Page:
Saratoga County

Local, state officials meet on Luther Forest flap

Empire State Development Chairman Dennis Mullen and Saratoga County Board of Supervisors Chairman


Empire State Development Chairman Dennis Mullen and Saratoga County Board of Supervisors Chairman Bill Peck met Wednesday to try to resolve conflicts over the state’s planned takeover of the Luther Forest Technology Campus.

“It was a very productive meeting. We both have the same goals in mind for the future of Luther Forest,” Peck said after the 90-minute meeting in his office in Ballston Spa.

The two leaders met amid a controversy over Empire State Development’s plan to take over the tech park, which has been operated until now by a local non-profit corporation.

Mullen said last weekend the state plans to foreclose on the 1,414-acre industrial park, sparking a strong negative reaction form local officials. Mullen said the state needs to step in because of inadequate progress on infrastructure sought by GlobalFoundries, which is building a huge $4.6 billion computer chip plant at the park.

GlobalFoundries officials said they need the infrastructure in place by the time their factory is to open in 2012, and are concerned work is falling behind.

Empire State Development did not respond to a request for comment about Wednesday’s meeting between Mullen and Peck.

“It is Empire State Development’s intent to take possession of the site to ensure that there is no disruption in the critical infrastructure development necessary for the GlobalFoundries chip fab facility to proceed as planned,” the agency said in a statement released Monday.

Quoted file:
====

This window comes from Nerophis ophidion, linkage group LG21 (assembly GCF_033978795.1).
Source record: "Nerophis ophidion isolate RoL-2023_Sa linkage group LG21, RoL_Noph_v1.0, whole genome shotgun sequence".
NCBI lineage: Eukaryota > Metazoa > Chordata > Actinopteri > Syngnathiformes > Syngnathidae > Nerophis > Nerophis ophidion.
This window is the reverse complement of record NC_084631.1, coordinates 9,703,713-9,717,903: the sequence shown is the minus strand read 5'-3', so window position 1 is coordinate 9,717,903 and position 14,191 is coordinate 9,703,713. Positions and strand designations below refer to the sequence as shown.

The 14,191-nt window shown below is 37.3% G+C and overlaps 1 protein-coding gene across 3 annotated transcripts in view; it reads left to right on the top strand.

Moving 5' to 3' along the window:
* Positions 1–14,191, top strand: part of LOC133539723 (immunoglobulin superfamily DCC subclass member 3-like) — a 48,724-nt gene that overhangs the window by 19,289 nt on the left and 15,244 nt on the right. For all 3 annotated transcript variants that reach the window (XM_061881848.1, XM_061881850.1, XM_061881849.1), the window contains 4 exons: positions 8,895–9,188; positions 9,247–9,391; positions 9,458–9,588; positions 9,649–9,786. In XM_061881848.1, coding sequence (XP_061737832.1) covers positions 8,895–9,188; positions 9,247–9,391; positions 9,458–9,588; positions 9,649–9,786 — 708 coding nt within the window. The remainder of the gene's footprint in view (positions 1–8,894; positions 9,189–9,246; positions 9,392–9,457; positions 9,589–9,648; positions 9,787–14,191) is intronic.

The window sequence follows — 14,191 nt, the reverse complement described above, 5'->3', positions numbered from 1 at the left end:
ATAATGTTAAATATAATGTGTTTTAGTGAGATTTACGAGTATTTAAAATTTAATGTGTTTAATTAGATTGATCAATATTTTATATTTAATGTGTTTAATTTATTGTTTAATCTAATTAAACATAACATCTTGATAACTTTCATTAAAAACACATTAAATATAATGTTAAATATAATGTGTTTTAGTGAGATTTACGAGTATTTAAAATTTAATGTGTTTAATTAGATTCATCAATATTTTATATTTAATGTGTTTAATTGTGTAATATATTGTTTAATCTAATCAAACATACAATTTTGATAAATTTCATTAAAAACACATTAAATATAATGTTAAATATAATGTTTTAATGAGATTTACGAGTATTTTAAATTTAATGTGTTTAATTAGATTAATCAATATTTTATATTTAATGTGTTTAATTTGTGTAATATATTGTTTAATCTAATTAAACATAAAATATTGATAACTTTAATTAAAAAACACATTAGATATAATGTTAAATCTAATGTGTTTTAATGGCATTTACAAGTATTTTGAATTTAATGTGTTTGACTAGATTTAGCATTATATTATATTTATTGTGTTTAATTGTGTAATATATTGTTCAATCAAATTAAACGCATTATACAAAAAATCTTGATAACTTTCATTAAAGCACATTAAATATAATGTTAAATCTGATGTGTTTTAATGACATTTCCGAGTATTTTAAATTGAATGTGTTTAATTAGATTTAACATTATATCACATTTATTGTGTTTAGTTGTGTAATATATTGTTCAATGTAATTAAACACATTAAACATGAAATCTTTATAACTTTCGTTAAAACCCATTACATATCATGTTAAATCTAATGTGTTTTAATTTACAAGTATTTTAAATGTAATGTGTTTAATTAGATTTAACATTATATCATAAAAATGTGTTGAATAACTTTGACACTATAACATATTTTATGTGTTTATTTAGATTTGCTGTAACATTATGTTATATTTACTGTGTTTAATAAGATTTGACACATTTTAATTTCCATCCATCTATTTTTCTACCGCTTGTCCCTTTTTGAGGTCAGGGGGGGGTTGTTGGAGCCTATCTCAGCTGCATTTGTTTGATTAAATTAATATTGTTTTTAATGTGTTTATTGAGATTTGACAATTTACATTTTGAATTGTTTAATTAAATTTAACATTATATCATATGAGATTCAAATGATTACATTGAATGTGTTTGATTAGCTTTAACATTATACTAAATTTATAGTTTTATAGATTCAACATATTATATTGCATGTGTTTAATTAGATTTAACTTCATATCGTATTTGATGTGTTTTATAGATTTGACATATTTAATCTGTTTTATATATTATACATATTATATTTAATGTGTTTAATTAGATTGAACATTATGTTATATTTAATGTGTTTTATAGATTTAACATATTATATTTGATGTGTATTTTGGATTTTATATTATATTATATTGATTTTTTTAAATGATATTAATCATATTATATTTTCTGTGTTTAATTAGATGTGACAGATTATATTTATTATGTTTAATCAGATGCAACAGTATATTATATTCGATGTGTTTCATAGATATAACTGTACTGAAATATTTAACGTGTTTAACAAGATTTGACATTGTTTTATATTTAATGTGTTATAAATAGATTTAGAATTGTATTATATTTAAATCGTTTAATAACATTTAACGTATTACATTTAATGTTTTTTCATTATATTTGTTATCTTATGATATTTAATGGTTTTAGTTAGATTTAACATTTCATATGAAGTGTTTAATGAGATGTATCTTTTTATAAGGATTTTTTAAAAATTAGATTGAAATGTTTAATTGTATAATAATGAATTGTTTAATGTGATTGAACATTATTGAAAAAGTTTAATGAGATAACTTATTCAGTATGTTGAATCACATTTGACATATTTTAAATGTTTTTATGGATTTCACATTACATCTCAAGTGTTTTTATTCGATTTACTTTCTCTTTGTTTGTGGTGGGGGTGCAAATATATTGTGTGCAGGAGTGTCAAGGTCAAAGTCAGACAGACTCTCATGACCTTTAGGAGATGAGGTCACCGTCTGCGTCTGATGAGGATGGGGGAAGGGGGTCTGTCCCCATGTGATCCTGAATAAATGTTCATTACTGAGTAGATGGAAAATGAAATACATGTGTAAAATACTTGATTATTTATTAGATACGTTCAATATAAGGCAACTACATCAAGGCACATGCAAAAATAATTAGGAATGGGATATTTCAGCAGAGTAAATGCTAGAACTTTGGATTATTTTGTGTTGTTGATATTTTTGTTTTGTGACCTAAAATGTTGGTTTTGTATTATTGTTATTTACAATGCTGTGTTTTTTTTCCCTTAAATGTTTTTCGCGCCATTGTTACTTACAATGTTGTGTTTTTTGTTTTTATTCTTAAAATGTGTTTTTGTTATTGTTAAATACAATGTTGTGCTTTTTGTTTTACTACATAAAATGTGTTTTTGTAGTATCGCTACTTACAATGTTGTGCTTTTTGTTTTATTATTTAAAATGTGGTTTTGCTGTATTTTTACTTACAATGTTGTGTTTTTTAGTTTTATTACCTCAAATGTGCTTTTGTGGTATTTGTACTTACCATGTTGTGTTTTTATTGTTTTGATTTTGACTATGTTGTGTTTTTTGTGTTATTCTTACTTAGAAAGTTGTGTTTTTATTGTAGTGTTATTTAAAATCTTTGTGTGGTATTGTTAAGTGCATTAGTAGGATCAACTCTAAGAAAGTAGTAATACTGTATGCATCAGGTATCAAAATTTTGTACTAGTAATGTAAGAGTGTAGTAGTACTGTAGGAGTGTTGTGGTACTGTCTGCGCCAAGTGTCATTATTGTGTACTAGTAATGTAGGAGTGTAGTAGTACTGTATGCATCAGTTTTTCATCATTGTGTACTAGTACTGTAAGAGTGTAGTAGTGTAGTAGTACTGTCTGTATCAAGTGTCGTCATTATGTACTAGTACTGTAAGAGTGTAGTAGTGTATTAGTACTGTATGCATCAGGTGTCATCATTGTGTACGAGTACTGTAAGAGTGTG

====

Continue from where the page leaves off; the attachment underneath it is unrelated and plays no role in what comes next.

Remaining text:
The idea of a state takeover has been met with hostility from local officials, who have a working relationship with the people who have developed the campus over the last decade.

The technology campus is owned by the Luther Forest Technology Campus Economic Development Corp., a non-profit public benefit corporation closely affiliated with the Saratoga Economic Development Corp. LFTC’s president, Michael Relyea, has not returned phone calls this week.

The LFTC corporation has bought the land and built the first phase of road, water, sewer and electrical infrastructure.

It has done that work using about $80 million in grants and loans than came through Empire State Development.

GlobalFoundries officials said they need to see progress on establishing a backup water connection, paving the last section of Cold Springs Road in Stillwater, and installing a second natural gas line to serve its site, where two more chip plants could be built in the future.

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